NESDC cuts Thai growth
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NESDC cuts Thai growth

Revises outlook down to 2.5%

A photo taken on Nov 9 shows people walking past street art located on Ratchaprasong skywalk in Bangkok's central business district. (Photo: Apichart Jinakul)
A photo taken on Nov 9 shows people walking past street art located on Ratchaprasong skywalk in Bangkok's central business district. (Photo: Apichart Jinakul)

The National Economic and Social Development Council (NESDC) has cut Thailand's GDP growth for this year to 2.5%, but expects expansion of 3.2% next year as export momentum begins to improve, said secretary-general Danucha Pichayanan.

The NESDC has continuously revised downwards GDP growth from 3.2% in the first quarter, 2.7% in the second quarter, and 2.5% in the third quarter, following a 2.6% expansion last year.

Prime Minister Srettha Thavisin was alarmed by GDP figures in the third quarter, which expanded by only 1.5%, and insisted that the economy was in crisis and urgently required economic stimulus for a restart.

On the other hand, Move Forward Party deputy leader Sirikanya Tansakun insisted that the economy was not in crisis, but had contracted due to weakening exports as a result of the global economic slowdown and reduced public investment.

NESDC predicted a 2% contraction in exports, a key driver of Thai growth, for this year, compared to an expansion of 5.4% in 2022.

Private consumption is projected to expand by 7%, while public consumption is expected to dip by 4.2%.

Private investment is forecast to grow by 2% while public investment is expected to contract by 0.8%, attributed to a delay in the fiscal 2024 expenditure budget.

In terms of internal stability, the headline inflation is expected to be 1.4%.

With regard to external stability, the current account is projected to record a surplus of 1% of GDP.

For 2024, NESDC forecasts expansion in a range of 2.7% to 3.7%, with an average of 3.2%.

Exports are expected to expand by 3.8%.

This photo taken on Saturday November 9, 2023 shows people walking past street art at Ratchaprasong skywalk in Bangkok central business district. Apichart Jinakul

Private consumption and public consumption is projected to expand by 3.2% and 2.2%, respectively.

Headline inflation is estimated to be in the range of 1.7-2.7%, and the current account is projected to record a surplus of 1.5% of GDP.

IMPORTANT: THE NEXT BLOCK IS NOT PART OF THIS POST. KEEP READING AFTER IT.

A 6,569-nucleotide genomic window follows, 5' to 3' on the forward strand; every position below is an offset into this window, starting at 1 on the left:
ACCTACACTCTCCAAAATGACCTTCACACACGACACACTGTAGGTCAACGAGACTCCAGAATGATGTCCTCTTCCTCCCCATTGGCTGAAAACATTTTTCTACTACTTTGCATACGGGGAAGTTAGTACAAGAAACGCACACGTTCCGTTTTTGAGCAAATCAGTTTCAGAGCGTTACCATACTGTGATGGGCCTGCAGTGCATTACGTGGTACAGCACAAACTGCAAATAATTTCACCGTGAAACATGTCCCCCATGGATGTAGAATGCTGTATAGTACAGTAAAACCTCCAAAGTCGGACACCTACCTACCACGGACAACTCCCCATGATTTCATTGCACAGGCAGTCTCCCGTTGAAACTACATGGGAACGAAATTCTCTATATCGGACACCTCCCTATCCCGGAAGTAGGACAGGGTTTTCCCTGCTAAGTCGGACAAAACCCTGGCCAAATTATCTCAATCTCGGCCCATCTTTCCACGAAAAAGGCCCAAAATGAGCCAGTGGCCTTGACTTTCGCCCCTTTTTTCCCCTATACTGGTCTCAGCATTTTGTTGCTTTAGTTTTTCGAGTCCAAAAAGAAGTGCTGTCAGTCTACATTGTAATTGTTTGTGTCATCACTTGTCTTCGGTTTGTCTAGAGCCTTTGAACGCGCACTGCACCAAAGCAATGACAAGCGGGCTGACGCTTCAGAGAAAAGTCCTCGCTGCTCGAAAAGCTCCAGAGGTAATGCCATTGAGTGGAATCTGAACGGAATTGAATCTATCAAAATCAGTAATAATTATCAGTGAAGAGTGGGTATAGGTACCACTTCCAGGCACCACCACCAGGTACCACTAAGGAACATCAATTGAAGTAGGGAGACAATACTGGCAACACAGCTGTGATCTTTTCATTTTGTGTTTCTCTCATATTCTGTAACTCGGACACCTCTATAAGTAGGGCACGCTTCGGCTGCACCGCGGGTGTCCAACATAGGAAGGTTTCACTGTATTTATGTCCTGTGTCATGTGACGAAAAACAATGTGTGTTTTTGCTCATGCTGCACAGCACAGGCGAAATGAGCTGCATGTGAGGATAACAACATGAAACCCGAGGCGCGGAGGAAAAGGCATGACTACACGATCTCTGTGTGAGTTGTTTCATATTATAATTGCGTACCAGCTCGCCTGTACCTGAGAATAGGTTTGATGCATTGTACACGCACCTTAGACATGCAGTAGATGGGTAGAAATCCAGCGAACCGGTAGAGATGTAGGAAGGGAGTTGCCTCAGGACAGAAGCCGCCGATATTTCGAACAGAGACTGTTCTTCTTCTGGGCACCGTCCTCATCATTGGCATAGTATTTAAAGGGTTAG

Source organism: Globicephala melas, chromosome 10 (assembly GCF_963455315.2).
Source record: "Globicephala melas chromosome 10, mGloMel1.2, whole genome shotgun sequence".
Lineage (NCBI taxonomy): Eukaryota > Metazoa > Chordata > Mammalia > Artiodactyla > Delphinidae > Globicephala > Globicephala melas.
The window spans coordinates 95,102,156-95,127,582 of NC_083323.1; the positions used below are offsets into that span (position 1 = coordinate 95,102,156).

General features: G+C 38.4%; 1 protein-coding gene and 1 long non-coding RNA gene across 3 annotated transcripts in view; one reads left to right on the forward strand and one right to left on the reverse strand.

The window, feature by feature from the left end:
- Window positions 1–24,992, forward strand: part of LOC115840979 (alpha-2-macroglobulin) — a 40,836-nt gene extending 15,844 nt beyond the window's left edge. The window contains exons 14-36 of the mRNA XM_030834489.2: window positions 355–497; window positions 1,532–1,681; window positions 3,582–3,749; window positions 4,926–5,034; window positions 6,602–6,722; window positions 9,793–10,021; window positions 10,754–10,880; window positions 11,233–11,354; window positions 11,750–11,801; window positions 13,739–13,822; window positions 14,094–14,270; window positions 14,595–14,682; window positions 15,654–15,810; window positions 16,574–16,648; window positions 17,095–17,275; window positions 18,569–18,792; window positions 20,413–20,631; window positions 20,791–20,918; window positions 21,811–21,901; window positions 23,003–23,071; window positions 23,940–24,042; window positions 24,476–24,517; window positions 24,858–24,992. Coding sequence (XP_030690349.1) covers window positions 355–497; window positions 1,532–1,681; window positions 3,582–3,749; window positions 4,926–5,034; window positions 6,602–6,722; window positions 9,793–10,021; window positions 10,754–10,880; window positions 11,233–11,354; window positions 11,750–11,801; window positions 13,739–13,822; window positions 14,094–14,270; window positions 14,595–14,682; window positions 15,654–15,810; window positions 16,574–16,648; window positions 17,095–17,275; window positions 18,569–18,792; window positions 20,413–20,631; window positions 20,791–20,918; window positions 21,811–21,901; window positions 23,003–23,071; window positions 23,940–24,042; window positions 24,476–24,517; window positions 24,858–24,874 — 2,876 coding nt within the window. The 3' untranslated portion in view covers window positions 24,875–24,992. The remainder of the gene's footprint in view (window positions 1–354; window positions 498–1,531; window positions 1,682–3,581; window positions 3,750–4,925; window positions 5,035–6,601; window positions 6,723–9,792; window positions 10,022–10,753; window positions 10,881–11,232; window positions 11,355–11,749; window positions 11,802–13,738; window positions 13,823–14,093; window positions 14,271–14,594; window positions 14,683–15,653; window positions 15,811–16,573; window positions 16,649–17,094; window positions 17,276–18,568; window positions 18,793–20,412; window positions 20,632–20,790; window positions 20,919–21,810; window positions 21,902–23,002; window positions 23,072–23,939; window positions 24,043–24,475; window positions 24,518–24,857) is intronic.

GDP in the third quarter expanded 1.5% from the same period of last year, slowing down from 1.8% growth in the second quarter.

Thailand's economy grew much slower than expected in the third quarter, weighed down by contracting exports for four consecutive quarters, despite signs of recovery in August and September.

According to the NESDC, there are numerous risk factors for next year.

First is the 2024 fiscal budget disbursement, which is expected to be delayed to April next year or delayed by up to six months from the existing schedule of the third quarter of 2023.

The delay could also affect the disbursement of the government's investment budget in the fourth quarter of this calendar year.

Therefore, government agencies with investment budgets must prepare procurement plans to help speed up budget disbursement.

Second, the government needs to prepare to create a state revenue base which is sufficient to absorb risks next year.

Government revenue collection accounts for only 14-15% of GDP at present.

Therefore, the government must implement tax reforms to increase revenue in order to cover expenses and deal with future economic uncertainties.

"The government must prepare sufficient fiscal space to support crises, especially those arising from current geopolitical conflicts, and the slower than anticipated economic recovery of China, which is Thailand's main trading partner," Mr Danucha said.

"During Covid, the government needed to borrow money to sustain the economy, causing the government's fiscal space of 16% of GDP to quickly diminish while the level of public debt increased from 40% to 60% of GDP."

Third, household and corporate debt levels have increased during the pandemic and could be a drag on growth. The sharp increase in debt levels is particularly pronounced for households, reaching 90.7% of GDP in 2021.

Meanwhile, corporate debt, especially debt in the SME group, requires cooperation from commercial banks for debt restructuring, particularly construction businesses which face budget delays in 2024.

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